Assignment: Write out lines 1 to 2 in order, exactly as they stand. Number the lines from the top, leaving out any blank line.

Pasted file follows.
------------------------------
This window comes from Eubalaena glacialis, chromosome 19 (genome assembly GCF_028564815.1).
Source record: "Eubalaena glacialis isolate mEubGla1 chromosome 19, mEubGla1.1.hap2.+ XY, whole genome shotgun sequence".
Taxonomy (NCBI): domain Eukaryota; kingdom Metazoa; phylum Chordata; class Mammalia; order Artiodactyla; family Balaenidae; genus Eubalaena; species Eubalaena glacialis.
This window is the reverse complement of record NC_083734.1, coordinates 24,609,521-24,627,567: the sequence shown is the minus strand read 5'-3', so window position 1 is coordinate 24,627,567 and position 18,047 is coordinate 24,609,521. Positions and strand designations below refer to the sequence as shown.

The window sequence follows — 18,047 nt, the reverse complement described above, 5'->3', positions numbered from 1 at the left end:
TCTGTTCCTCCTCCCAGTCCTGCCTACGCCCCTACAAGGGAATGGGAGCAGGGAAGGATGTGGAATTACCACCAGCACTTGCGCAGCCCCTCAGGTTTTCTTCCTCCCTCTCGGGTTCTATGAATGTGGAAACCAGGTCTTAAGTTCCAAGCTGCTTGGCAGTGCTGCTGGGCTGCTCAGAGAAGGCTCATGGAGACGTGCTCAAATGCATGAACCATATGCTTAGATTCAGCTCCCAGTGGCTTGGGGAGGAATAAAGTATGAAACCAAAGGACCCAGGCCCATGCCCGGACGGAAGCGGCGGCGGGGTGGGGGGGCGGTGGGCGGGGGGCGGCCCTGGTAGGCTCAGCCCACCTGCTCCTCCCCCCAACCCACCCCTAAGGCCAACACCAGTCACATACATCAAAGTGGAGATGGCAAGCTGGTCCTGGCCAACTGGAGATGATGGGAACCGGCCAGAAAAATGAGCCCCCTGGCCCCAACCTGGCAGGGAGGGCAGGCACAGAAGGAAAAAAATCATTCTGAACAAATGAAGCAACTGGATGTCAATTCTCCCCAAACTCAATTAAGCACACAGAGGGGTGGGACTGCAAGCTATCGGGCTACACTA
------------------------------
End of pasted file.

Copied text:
This window comes from Eubalaena glacialis, chromosome 19 (genome assembly GCF_028564815.1).
Source record: "Eubalaena glacialis isolate mEubGla1 chromosome 19, mEubGla1.1.hap2.+ XY, whole genome shotgun sequence".